ESSCIRC SPEAKERS

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IEEE 47th European Solid-State Circuits Conference

 

JOINT PLENARY SPEAKERS
Joël Hartmann

Executive Vice President

Digital & Smart Power Technology and Digital Front-End Manufacturing

STMicroelectronics, France

Artificial Intelligence: Why Moving it to the Edge?

This keynote is describing the evolution of Artificial Intelligence (AI) adoption to the Edge for maximizing Data processing at the User experience level to treat as much as possible data analysis without saturating Internet traffic and Cloud data centers. Evolution of Neural Network (NN) computing through progressive usage of In Memory Computing (IMC) is also described. A few examples of Artificial Intelligence at the Edge are also commented. We then describe how at ST, we address competitive solutions for Edge AI thanks to differentiated FD-SOI CMOS technology, Phase Change Memory (PCM) embedded memory integration and advanced NN and IMC design solutions.

 

Joël Hartmann is Executive Vice President of STMicroelectronics, Digital & Smart Power Technology and Digital Front-End Manufacturing, and has held this position since February 2012. He manages ST’s manufacturing operations in Crolles and Rousset, France, Technology and Design Platforms for the Company’s digital products. In December 2018, Hartmann’s mandate was expanded with ST’s Smart Power Technology R&D operations in Agrate, Italy. From 1979 to 2000, Hartmann worked at CEA-Leti, France-based applied-research center. In 2000, he joined STMicroelectronics as Director of the Crolles2 Alliance, the semiconductor manufacturing R&D initiative of STMicroelectronics, NXP, and Freescale Semiconductor. In 2008, Hartmann was promoted to Group Vice President and Director of Advanced CMOS Logic & Derivative Technologies. From 2010 to 2012, he had additional responsibilities as a co-leader of the Semiconductor Research and Development Center in Fishkill, NY, within the IBM ISDA Technology Alliance for advanced CMOS process development. Hartmann is a Member of the IEEE Electron Device Society. In 2017, he became a member of the French “Académie des Technologies” and received the European SEMI Award in 2019. Hartmann has filed 15 patents on semiconductor technology and devices and authored 10 publications in this field to date. Joël Hartmann was born in Toulon, France, in 1955. He graduated from the Ecole Nationale Supérieure de Physique de Grenoble with a degree in Physics.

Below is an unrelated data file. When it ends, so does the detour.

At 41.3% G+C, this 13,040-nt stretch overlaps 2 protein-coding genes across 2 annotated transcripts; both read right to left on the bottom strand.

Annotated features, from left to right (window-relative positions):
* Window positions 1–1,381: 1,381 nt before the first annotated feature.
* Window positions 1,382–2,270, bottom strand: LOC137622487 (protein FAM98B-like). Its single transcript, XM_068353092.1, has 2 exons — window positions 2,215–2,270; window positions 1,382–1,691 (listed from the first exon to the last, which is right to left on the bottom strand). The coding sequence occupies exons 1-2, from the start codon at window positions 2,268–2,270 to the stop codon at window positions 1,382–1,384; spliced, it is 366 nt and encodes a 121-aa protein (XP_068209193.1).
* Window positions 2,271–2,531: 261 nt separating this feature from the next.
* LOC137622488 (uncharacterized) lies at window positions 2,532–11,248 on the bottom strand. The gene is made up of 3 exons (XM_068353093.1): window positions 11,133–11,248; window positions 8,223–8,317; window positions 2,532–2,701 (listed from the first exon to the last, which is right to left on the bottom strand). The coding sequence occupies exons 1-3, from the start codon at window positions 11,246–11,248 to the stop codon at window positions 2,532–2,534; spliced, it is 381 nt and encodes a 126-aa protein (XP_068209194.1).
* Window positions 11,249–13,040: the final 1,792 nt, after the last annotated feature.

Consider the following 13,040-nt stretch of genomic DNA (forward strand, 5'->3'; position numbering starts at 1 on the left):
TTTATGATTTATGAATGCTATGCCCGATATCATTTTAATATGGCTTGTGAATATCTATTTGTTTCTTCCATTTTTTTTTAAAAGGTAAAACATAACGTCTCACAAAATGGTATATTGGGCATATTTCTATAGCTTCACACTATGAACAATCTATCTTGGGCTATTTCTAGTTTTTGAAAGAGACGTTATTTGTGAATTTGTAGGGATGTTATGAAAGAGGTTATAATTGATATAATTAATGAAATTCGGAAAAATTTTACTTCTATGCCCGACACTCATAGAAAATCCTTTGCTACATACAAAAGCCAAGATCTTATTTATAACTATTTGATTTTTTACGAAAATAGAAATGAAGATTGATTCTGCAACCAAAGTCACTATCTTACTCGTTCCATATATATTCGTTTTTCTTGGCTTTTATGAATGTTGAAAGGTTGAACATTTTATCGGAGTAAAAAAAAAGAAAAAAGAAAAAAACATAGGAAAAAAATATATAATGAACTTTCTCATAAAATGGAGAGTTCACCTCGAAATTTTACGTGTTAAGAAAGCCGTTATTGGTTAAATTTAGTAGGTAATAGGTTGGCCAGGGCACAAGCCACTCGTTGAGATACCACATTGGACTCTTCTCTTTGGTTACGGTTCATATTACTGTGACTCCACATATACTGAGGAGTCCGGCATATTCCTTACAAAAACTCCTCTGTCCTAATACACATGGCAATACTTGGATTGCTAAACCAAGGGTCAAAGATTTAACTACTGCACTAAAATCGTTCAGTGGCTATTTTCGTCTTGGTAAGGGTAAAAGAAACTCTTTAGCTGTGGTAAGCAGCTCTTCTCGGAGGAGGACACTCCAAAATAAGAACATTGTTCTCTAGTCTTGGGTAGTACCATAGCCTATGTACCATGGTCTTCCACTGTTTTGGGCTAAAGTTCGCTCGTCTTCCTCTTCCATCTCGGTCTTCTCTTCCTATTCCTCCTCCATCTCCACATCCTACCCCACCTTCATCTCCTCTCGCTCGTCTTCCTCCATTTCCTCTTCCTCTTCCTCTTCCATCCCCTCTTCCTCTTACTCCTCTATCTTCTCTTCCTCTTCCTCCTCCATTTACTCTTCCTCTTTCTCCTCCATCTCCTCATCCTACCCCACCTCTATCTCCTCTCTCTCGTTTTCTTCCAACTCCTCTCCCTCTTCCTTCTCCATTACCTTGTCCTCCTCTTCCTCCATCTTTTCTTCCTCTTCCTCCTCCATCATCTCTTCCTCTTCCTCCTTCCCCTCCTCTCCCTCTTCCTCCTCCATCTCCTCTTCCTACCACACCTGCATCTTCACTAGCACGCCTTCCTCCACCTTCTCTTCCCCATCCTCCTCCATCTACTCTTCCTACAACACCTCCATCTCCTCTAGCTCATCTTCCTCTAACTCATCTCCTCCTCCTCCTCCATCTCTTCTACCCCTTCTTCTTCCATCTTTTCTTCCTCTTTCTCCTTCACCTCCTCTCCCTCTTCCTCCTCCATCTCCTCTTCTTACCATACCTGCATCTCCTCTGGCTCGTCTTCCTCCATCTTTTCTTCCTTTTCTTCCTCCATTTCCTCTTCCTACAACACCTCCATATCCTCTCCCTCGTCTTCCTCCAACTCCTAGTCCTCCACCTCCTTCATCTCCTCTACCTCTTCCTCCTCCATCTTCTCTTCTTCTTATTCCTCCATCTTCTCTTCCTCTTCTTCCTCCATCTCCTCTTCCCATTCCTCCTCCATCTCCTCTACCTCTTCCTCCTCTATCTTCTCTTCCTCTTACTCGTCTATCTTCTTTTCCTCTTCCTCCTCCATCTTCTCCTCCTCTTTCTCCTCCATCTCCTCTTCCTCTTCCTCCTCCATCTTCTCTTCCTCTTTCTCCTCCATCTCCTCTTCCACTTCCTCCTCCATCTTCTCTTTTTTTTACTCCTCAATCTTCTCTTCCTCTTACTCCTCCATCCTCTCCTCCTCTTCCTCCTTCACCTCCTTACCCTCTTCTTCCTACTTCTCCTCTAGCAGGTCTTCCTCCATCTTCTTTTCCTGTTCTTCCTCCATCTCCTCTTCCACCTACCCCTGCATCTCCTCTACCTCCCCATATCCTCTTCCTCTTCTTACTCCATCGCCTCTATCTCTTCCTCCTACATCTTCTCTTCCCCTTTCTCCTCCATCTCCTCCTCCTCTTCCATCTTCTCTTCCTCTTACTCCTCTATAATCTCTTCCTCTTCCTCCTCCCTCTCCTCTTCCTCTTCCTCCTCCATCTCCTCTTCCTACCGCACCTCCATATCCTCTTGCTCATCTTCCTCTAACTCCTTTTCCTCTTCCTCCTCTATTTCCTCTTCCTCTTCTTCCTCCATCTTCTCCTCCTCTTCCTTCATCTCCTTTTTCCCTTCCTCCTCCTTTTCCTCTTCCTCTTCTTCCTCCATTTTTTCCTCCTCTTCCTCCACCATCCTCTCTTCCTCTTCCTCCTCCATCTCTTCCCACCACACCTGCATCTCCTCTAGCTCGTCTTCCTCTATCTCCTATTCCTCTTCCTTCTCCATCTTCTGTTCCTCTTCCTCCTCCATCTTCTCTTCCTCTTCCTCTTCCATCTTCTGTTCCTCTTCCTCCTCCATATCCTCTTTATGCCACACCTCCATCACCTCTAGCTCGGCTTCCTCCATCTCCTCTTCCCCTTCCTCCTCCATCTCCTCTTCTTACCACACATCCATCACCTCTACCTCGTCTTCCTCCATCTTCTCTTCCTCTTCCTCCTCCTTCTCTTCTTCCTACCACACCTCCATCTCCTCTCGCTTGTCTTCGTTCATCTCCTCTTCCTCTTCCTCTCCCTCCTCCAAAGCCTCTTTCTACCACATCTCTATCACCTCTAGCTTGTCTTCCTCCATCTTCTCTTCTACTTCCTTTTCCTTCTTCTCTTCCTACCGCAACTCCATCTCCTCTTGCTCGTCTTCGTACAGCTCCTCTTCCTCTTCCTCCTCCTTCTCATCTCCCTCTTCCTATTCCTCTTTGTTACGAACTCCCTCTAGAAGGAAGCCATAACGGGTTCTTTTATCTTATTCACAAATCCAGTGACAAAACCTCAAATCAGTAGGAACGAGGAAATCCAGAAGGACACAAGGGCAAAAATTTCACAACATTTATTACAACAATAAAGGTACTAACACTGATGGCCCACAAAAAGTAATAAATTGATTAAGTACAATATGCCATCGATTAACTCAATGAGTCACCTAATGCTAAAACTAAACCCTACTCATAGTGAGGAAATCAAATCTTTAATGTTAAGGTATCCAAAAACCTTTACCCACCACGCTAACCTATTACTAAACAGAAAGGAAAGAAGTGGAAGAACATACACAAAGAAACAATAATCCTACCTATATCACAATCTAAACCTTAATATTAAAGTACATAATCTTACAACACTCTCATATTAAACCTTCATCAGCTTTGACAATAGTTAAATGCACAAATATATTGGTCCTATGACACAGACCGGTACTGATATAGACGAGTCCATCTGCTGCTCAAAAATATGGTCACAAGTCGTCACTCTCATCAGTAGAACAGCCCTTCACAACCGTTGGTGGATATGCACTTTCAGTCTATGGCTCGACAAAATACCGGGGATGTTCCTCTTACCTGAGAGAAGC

Jean-René Léquepeys
Deputy Director, Chief Technology Officer

CEA-Leti, France

Overcoming the Data Deluge Challenges with Greener Electronics

The purpose of this paper is to propose scientific and technical directions to reach global data and power sobriety while preserving computational efficiency. We present nine opportunities to lower the power consumption of computing units. A growth factor of 100 to 1000 in energy efficiency is achievable in the next 10 years if we take full advantage of all the potential improvements, working simultaneously at all five levels of the technological ecosystem (process steps, circuits, architecture, software and algorithms).

 

Jean-René Lèquepeys was named CEA-Leti's Vice-President and Director of Programs in January 2019, following more than 30 years of scientific and managerial leadership at both CEA and CEA-Leti. He joined CEA in 1985 in the detection and intrusion-detection laboratory in CEA's central security department and was promoted to lab manager in 1987. He joined CEA-Leti in 1993 as an R&D engineer specializing in image processing and also worked on the institute's telecom projects. He was named head of deployment of the Telecom, Communicating Objects and Smart Card programs in 1999 and was promoted to head of the Circuit Design Department of CEA-Leti in 2005. In that role, Jean-René created a research center in Gardanne (France), pioneering secured electronic components, in partnership with School of Mines of Saint-Etienne (France). In 2010, he started a new department specializing in electronic architectures, integrated circuit design and embedded software, bringing together CEA-Leti and CEA-List researchers. He also helped launch CEA-Leti's Silicon Components Division in 2011 and was named head of the division in 2017. Jean-René returned to the Electronic Architectures, Integrated Circuit Design and Embedded Software Department in 2018 before taking his current position.

Jean-René graduated from Supélec (1983) and taught physics for two years in Ouarzazate, Morocco. In 2000, he won the "Grand Prix de l'électronique Général Ferrié" for his work in telecommunications. He holds approximately 15 patents in that field.




Jan M. Rabaey
Professor Emeritus, Professor in the Graduate School
Electrical Engineering and Computer Sciences 
University of California, Berkeley, USA
 

Architecting the Human Intranet